# Root lattices and (resolutions of) singular cubic surfaces

(Cross-posted from math.SE since I'm not sure what platform is suitable -- see https://math.stackexchange.com/questions/3331104/root-lattices-and-resolutions-of-singular-cubic-surfaces)

Given a smooth cubic surface $$X$$ (say over $$\mathbb{C}$$) considered as a blowup of $$\mathbb{P}^2$$ at $$6$$ points) with Neron-Severi group $$\operatorname{NS}(X)$$ and canonical divisor $$K_X$$, the subset $$R = \{ \alpha \in \operatorname{NS}(X) : \alpha\cdot K_X = 0, \alpha\cdot\alpha = -2\}$$ is the root system of the Weyl group of $$E_6$$. I understand that there are previous questions on MSE related to this lattice (e.g. https://math.stackexchange.com/questions/1477220/27-lines-on-a-cubic-surface and https://math.stackexchange.com/questions/82199/automorphism-group-of-the-configuration-of-lines-on-a-cubic-surface-and-quadrati), but I haven't been able to find an explanation about what happens for singular cubic surfaces (on this site or other sources).

More specifically, suppose that $$\varphi : X' \longrightarrow X$$ is a "minimal" resolution of singularities of a singular cubic surface $$X$$ with rational double points as singularities. Suppose that $$X \subset \mathbb{P}^3$$ has rational double points as singularities. For simplicity, we take $$X$$ to have only one singular point (which we take to be $$(1 : 0: 0 : 0)$$) with singularity type $$A_1$$ or $$A_2$$. Then, what sublattice of the root system described above for $$X'$$ does the components of the exceptional divisor of this resolution generate?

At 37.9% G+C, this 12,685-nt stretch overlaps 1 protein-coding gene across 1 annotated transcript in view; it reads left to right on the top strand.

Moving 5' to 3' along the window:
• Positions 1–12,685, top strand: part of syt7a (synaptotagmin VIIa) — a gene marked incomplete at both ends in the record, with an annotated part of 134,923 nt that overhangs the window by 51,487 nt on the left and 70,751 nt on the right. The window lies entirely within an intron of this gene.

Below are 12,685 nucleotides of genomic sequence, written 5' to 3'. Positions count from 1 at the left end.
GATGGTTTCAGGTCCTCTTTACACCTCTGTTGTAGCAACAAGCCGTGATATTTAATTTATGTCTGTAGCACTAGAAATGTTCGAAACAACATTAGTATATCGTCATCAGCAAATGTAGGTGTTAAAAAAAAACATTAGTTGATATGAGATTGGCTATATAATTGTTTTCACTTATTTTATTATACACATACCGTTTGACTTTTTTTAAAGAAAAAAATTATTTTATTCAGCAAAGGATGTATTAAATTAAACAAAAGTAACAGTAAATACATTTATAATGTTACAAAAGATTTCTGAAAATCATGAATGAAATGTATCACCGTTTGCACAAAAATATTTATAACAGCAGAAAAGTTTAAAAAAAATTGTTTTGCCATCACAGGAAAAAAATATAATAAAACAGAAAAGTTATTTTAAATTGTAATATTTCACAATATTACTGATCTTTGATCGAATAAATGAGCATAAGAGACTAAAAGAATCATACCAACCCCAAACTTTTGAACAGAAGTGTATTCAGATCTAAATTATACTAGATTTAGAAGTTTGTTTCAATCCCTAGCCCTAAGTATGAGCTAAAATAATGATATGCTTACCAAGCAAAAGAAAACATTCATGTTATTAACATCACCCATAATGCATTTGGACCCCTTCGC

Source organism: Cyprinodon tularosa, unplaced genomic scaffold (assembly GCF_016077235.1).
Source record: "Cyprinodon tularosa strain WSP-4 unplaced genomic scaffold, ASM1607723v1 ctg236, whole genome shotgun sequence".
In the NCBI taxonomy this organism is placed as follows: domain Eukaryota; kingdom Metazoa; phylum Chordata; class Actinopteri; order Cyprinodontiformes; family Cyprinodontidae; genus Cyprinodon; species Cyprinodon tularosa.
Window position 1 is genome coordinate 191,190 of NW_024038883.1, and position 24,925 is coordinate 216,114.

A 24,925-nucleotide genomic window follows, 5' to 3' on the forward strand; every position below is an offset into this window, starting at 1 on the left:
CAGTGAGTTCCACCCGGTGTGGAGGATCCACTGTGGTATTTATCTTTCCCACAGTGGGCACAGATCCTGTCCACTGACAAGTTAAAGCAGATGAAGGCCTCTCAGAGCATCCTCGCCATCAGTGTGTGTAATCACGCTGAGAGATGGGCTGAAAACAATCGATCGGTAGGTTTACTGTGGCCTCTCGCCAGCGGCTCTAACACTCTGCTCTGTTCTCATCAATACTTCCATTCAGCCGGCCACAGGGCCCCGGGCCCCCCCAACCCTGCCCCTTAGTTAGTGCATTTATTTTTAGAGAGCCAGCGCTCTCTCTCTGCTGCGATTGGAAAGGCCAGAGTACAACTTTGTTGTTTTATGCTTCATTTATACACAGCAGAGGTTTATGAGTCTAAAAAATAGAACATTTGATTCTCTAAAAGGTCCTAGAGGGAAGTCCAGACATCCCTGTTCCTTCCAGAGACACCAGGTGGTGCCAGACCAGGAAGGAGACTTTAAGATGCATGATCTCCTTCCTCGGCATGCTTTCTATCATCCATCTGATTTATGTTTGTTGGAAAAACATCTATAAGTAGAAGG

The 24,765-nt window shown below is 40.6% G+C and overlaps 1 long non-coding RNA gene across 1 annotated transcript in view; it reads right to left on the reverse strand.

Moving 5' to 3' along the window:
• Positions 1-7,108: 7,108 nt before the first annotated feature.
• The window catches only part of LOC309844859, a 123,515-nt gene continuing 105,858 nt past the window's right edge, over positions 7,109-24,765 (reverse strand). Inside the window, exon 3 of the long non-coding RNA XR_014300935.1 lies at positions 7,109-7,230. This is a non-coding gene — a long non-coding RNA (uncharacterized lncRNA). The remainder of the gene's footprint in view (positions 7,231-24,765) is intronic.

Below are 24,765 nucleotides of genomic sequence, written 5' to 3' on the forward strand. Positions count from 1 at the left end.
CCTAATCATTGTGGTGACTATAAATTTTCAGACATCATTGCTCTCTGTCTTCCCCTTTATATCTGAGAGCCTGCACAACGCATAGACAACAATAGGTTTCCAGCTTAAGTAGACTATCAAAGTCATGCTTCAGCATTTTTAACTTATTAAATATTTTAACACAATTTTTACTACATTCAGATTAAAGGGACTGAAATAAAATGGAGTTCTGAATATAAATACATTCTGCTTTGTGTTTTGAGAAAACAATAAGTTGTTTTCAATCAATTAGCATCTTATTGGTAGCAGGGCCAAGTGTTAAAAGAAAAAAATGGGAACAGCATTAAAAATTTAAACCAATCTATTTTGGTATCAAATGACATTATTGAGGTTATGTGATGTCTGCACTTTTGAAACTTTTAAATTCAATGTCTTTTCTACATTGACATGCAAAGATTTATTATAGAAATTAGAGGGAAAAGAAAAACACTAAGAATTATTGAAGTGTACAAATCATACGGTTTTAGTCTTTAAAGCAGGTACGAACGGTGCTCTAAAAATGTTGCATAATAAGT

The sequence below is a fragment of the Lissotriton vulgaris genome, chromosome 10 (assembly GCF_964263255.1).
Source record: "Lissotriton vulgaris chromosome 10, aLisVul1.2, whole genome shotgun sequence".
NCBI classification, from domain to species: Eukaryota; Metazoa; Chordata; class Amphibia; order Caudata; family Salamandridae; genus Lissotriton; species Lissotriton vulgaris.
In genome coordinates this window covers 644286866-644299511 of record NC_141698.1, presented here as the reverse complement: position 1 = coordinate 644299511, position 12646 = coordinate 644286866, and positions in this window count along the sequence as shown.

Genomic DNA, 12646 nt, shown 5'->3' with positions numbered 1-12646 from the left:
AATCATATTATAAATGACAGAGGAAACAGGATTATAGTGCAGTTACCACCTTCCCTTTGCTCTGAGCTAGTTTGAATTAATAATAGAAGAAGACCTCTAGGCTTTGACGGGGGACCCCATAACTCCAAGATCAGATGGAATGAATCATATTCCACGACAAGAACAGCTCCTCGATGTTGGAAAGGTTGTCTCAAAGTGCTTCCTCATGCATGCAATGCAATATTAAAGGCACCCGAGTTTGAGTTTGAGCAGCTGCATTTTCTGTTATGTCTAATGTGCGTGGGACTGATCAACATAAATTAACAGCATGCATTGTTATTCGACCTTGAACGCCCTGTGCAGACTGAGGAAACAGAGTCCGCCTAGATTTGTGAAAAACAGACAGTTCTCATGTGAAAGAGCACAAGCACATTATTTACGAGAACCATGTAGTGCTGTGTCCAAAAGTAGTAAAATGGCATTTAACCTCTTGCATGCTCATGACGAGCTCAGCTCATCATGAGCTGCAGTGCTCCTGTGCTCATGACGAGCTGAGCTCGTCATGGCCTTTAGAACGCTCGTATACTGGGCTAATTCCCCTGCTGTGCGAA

Under the assumptions above, we can write $$X = (f = 0)$$ with $$f(t_0, t_1, t_2, t_3) = t_0 g_2(t_1, t_2, t_3) + g_3(t_1, t_2, t_3)$$ for some homogeneous polynomials $$g_2$$ and $$g_3$$ of degrees $$2$$ and $$3$$ respectively (listed in many sources, such as section 9.2 of Dolgachev - Classical algebraic geometry).

In the $$A_2$$ case, I've tried looking at $$(-2)$$-curves coming from two consecutive blowups of three collinear points (blow up one point, and then some point on the exceptional divisor in the next blowup). We repeat this for two collinear triples of points. It isn't clear to me how to obtain a sublattice of $$R$$ (constructed for $$X'$$) that keeps track of the information above. I think this is what I need to better understand "usual" generators for the root lattice in the smooth case. For example, what do classes in $$X'$$ coming from classes of lines passing through the singular point in $$X$$ look like? Are there any suggestions on how to proceed in this situation (or even in the $$A_1$$ case or other singularity types)?

• Please include a link to the question you posted to m.se, and include a link to this question there if you haven't done that already. Aug 23, 2019 at 12:07

Briefly, the answer is as nice as you might hope. The resolution is what's called a generalised del Pezzo surface of degree 3, that is, a smooth surface obtained by blowing up the projective plane in 6 points in "almost general position". Its Picard lattice is the same as that of a smooth cubic surface; what differs is which classes are effective. It turns out that the effective $$-2$$-curves form a set of positive roots in a sub-root system of $$R$$. The possible configurations of rational singularities on a cubic surface correspond exactly to the sub-root systems of $$E_6$$.
• Dear Martin, thank you for the nice answer. I'm wondering do you know of any study on the "root system" on the singular cubic surface $X$? For example, there is still an intersection pairing on Weil divisors as long as $X$ is normal (mathoverflow.net/q/90372). So it still makes sense to talk about the set of $(-2)$-classes on $X$. I'm thinking that since the root system of $X'$ is still $E_6$, could the "root system" of $X$ by any chance is some complement of the sub-root systems corresponding to the rational singularities? Mar 9, 2021 at 9:14
• Dear Martin, thank you for the comment. The surjectivity $\pi:Pic(X')\to Cl(X)$ is a very useful observation. This means that the root system on $X$ should be a quotient of the 72 roots on $X'$. However $\pi$ does not seem to preserve the intersection pairing, for example. If $l_1,l_2$ are two lines through an $A_1$ signularity, then $l_1\cdot l_2=\frac12$ is a fraction, according to the formula in Sakai's paper, but their liftings should have self-intersection an integer. Mar 12, 2021 at 8:23